What’s in a Name??

Posted by on Jun 27, 2011 in blog

As you may have heard us mention (just a few times) before…the Eucharist is the source and summit of the Christian life (CCC #1324)!  In order to explore that mystery a little further, we felt it appropriate after the Solemnity of the Most Holy Body and Blood of Christ to offer a reflection on some of the different names for the Eucharist. 

What does it mean to be the “Source + Summit” of the Christian Life?

 The Eucharist is the totius vitae christianae fons et culmen; fons meaning font, source, origin, Alpha, and culmen meaning culmination, pinnacle, climax, Omega.  The Eucharist is everything, and it changes everything.   It is the compendium et summa (sum and summary) of our faith—the whole of the Revelation of Christ (CCC# 1327, CCC# 90).  St. Irenaeus expressed this concept when while debating a Gnostic he said, “Our way of thinking is attuned to the Eucharist, and the Eucharist in turn confirms our way of thinking,” meaning all of creation and all of the material world is good as a result of the Eucharist, because the Eucharist confirms it.  The Eucharist affects how we see reality.   It encapsulates our ultimate destiny and goal as humans: to enter into the Trinity.  “The ultimate end of the whole divine economy is the entry of God’s creatures into perfect unity of the Blessed Trinity (CCC# 1325, 260, cf. John 17:21-23).”  We can only enter into the Trinity through a divine act—a sacrament!  Sacrosanctum Concilium from Vatican II, explains that the Eucharist is Sacrificial, Eschatological, Nuptial, Ecclesial, and Pascal–all at the same time (CCC# 1327). 

 To understand something better, we must know its name.  God revealed His own name to Moses in Exodus, so he could better understand Him; thus, something’s name can be very revealing!  The Eucharist is suitably called by a variety of names as it has a threefold significance with regard to the past in its commemorative value, its present unifying power, and to the future by its foreshadowing of heaven (Summa, III, Q. 73, Art 4).  There are many names for the Eucharist!  Here’s a quick look at five: 


The word Eucharist comes the Greek eucharisteo, meaning “to give thanks.”  This name recalls Jewish blessings that recall God’s works: creation, redemption, and sanctification (CCC# 1328).  We also recall that Jesus “gave thanks” before the feeding of the Multitudes (Matt 14:19). 

(2) Sacrament of CHARITY

Benedict XVI refers to the Eucharist as the “Sacrament of Charity” in his Apostolic Exhortation, Sacramentum Caritatis (2007), because it is the gift that Jesus Christ makes of himself, thus revealing to us God’s infinite love for every man and woman (Sacrament of Charity, 1).  He uses another term for love, i.e. “agape” in his first Encyclical Letter, Deus Caritas Est, “God’s own agape also comes to us bodily, in order to continue his work in us and through us (Sacrament of Charity, 5).  The gift of love is present to us in the Eucharist daily, as is a re-presentation of Christ’s self-sacrifice on Calvary.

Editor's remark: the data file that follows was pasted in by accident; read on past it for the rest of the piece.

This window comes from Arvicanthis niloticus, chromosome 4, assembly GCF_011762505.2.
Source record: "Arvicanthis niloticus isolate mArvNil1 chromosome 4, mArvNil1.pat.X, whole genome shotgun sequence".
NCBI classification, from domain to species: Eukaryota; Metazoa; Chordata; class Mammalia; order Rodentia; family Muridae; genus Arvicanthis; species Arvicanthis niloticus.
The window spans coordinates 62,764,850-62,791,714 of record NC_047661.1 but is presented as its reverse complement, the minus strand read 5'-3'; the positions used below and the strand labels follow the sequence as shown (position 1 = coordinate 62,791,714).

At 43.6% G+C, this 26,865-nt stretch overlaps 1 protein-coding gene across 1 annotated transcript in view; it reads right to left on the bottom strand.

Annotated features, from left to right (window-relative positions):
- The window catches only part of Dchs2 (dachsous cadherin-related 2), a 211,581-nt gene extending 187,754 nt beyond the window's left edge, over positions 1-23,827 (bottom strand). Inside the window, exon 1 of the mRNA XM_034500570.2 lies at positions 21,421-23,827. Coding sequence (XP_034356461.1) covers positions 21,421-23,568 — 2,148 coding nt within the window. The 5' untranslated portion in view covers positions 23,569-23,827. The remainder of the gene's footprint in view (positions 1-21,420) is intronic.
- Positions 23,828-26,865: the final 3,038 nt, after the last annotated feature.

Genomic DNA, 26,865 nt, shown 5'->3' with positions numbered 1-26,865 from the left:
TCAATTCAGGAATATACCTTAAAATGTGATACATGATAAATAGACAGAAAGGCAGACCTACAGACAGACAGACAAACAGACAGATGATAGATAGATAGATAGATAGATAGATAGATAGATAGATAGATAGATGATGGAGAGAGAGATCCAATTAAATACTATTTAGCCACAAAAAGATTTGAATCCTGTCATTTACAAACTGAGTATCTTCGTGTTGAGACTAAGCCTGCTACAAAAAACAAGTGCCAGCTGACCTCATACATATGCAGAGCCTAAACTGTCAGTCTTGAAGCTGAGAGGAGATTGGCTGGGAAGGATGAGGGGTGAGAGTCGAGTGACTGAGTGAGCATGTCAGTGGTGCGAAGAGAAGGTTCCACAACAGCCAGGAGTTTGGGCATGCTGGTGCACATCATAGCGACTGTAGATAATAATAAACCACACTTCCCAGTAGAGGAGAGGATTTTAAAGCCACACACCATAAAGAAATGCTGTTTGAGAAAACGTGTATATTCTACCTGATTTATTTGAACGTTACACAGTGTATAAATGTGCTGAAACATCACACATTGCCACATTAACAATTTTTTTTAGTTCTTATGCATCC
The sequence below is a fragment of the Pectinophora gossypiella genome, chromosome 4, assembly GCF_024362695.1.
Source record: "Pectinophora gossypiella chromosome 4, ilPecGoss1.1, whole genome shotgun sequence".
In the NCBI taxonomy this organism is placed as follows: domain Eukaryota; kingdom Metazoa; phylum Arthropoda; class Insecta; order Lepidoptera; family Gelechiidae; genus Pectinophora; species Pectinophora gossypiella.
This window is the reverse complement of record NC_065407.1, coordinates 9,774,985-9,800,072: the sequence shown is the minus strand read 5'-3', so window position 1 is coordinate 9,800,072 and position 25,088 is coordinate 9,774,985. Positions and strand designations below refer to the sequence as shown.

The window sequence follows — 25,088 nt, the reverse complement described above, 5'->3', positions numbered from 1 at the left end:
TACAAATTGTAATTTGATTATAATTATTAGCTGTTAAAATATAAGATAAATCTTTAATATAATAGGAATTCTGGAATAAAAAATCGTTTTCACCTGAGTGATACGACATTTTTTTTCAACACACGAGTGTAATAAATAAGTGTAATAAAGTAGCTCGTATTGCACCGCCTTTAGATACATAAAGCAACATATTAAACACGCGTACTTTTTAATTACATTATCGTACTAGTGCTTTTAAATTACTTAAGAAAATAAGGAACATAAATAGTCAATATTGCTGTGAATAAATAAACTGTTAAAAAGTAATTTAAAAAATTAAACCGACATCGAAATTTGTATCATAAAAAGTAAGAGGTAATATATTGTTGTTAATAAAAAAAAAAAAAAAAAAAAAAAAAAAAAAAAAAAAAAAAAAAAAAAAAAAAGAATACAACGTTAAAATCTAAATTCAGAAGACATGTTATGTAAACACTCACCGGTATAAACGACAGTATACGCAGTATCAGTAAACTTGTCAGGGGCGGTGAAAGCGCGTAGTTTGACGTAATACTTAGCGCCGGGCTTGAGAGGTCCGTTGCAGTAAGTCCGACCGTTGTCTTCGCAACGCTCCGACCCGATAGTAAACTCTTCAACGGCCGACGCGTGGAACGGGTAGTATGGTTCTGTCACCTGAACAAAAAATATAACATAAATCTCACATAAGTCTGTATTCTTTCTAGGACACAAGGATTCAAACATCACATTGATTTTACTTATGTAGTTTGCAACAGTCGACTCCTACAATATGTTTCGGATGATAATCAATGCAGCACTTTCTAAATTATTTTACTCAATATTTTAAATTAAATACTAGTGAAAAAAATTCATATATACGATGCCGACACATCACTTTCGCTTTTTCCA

(3) Food of TRUTH

The Holy Father also refers to the sacrament as the “food of truth,” saying, “The Lord truly becomes food for us, to satisfy our hunger for truth and freedom.  Since only the truth can make us free.”  It speaks to our thirsting, pilgrim hearts, our hearts yearning for the source of life, our hearts longing for truth!!  He goes on to say, “Jesus Christ is the Truth in person, drawing the world to himself (Sacrament of Charity, 2).”  Jesus referred to himself as the Way, the Truth, and the Life: thus, the Eucharist is the Way, the Truth, and the Life. 

(4) The Breaking of the Bread

The Earliest name for the Eucharist was the “breaking of the bread.”  We find this in Matthew 15:36, Luke 22:19, when Jesus used this rite as part of the Jewish meal (CCC #1329).  It is also referred to this way on the Road to Emmaus (Luke 24), as well as in the first liturgies spoken of in Acts (Acts 2:42, 46; 20:7, 11). 

(5) A Memorial

Finally, it is a memorial of the Lord’s Passion and Resurrection (CCC# 1330), as a memorial recalls a specific event, usually a sacrifice; makes that event present, and renews the covenant.  This memorial is a sign of love and a sign of sorrow for sin!

We can never write enough to fully unpack the beauty and mystery of the Real Presence of Christ in our midst.  We pray for the Blessed Mother’s aid in our understanding this great gift, as she was the first to receive Jesus Christ–body, blood, soul, and divinity! 

As always, in awe of Him!


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